Bird Flu Has Caused Huge Reduction In Turkeys But Can Be Prevented, According To Expert

You may have noticed that your Thanksgiving turkey cost a bit more than it did in previous years. That's because a wave of avian flu has killed nearly six million of the birds, depleting farms and driving up prices by around 20%, the Washington Post reported. The total turkey death toll, which hovers around 6 million, now amounts to roughly 3% of the country's total turkey output.

Speaking to Mashed, Dr. Teresa Morishita, Professor of Poultry Medicine & Food Safety at Western University of Health Sciences, said infected wild birds are the predominant cause of the bird flu seen on poultry farms. As wild species migrate over farms in the colder months, contaminating them with their droppings, they infect other birds with the disease. The Centers for Disease Control points out that there is little risk for humans involved in the bird flu, but it spreads rampantly in farm settings. However, Dr. Morishita said producers can take measures to prevent the spread and outbreak going forward.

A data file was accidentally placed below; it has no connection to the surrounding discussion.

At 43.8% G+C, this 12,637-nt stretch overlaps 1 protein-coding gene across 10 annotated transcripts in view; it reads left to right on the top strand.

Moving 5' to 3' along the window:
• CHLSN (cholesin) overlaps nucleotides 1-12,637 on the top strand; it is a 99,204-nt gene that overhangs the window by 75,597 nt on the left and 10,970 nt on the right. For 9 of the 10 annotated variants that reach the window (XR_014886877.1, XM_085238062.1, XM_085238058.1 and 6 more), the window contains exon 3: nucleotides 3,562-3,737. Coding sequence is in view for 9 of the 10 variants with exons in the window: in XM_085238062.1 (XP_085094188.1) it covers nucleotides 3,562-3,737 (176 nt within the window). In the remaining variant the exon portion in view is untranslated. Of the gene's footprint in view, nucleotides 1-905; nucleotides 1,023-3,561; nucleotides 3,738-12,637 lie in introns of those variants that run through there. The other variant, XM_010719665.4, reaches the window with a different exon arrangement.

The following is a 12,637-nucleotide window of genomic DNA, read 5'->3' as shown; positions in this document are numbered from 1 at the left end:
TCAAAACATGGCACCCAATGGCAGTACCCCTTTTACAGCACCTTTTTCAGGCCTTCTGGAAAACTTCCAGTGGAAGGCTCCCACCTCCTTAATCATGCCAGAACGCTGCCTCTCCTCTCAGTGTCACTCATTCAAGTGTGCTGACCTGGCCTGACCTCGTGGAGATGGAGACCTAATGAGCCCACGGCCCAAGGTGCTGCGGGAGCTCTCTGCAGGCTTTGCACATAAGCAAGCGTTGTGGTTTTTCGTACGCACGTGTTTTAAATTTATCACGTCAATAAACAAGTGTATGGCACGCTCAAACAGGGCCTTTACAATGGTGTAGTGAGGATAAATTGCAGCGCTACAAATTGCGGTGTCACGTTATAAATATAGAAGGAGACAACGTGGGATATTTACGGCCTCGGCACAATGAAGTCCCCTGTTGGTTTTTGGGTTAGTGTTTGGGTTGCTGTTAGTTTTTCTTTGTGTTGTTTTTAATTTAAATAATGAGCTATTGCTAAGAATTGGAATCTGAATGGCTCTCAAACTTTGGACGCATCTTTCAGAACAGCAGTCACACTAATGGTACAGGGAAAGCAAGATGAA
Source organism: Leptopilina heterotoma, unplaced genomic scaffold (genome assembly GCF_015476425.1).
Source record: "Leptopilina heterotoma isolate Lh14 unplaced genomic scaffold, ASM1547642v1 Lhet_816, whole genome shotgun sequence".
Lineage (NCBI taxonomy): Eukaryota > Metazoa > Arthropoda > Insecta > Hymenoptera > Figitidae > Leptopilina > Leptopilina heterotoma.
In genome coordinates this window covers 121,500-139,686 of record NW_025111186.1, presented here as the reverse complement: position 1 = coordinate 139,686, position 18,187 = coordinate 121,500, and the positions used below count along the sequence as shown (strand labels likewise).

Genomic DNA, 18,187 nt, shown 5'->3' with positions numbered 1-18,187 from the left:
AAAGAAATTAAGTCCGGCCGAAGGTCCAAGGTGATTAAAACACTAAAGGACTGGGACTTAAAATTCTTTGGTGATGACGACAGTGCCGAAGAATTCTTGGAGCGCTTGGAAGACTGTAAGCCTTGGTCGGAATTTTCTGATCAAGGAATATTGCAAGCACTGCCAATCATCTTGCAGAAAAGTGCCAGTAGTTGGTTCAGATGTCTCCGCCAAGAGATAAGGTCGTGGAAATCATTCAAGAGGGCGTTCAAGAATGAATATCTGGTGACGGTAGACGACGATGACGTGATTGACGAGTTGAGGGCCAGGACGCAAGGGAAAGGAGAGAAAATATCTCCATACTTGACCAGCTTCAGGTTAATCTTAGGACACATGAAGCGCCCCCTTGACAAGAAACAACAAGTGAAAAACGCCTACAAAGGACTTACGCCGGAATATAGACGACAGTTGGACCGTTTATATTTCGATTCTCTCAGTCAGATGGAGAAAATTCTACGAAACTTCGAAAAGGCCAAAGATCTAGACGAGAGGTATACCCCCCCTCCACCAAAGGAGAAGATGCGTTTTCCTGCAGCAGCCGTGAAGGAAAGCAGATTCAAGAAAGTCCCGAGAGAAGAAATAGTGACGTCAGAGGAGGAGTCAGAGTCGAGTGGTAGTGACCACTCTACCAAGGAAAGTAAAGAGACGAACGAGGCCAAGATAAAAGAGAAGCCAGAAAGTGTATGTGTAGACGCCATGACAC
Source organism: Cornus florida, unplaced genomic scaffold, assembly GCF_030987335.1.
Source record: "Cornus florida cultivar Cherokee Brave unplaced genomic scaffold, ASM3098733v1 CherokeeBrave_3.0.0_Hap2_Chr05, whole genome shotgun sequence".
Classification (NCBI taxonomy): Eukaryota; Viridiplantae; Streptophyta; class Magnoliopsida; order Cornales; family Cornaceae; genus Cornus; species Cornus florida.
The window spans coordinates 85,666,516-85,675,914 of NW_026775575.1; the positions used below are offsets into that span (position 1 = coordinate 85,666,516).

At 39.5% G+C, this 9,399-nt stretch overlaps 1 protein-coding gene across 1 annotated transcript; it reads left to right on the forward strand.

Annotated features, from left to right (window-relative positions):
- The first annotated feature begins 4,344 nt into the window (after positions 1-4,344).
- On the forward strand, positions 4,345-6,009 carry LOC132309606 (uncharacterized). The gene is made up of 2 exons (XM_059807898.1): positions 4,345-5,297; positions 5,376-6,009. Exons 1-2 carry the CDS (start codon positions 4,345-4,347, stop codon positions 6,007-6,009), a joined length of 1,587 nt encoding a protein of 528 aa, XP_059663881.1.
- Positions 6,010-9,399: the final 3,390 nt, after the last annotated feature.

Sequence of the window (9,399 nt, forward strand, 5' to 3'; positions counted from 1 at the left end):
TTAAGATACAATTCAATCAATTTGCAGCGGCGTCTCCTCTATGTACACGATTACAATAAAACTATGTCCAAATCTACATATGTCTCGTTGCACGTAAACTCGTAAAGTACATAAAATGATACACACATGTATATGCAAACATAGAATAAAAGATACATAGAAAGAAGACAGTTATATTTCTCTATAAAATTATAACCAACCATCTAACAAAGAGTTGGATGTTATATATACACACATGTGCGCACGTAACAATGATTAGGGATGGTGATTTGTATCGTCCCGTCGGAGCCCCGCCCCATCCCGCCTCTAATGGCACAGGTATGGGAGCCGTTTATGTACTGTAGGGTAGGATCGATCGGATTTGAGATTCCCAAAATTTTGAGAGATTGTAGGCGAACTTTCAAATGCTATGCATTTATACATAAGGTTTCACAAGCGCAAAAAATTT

Understanding flocks, bird flu will help contain spread of illness

A wave of avian flu has decimated more than 50.5 million birds, including a large number of turkeys, The Washington Post reported, and experts are urging farmers to keep an eye out for signs of the disease.

Dr. Teresa Y. Morishita DVM, MPVM, MS, PhD, DACPV, an Professor of Poultry Medicine & Food Safety at Western University of Health Sciences, explained to Mashed that stopping the spread of bird flu starts with understanding the disease. She noted that wildfowl are the main source of outbreaks, so producers of poultry should shield their birds from the droppings of their wild relatives. 

"What is important right now is that it is the fall season [and] with the fall migration of birds ... we see a large number of migratory waterfowl, and with this large migration we have to try and minimize exposure of our domestic flock with the wild waterfowl during this high-risk season," Dr. Morishita said. 

She also urges producers to pay close attention to their flocks, particularly during the fall season. "We should be familiar and be able to recognize when they are not feeling well or when they are sick," she said. She also suggests calling a veterinarian or your state agricultural department at the first sign of illness. Additionally, Dr. Morishita recommended that people who hunt or interact with wild birds should be careful to change their clothes and sanitize their skin before coming in contact with domestic poultry.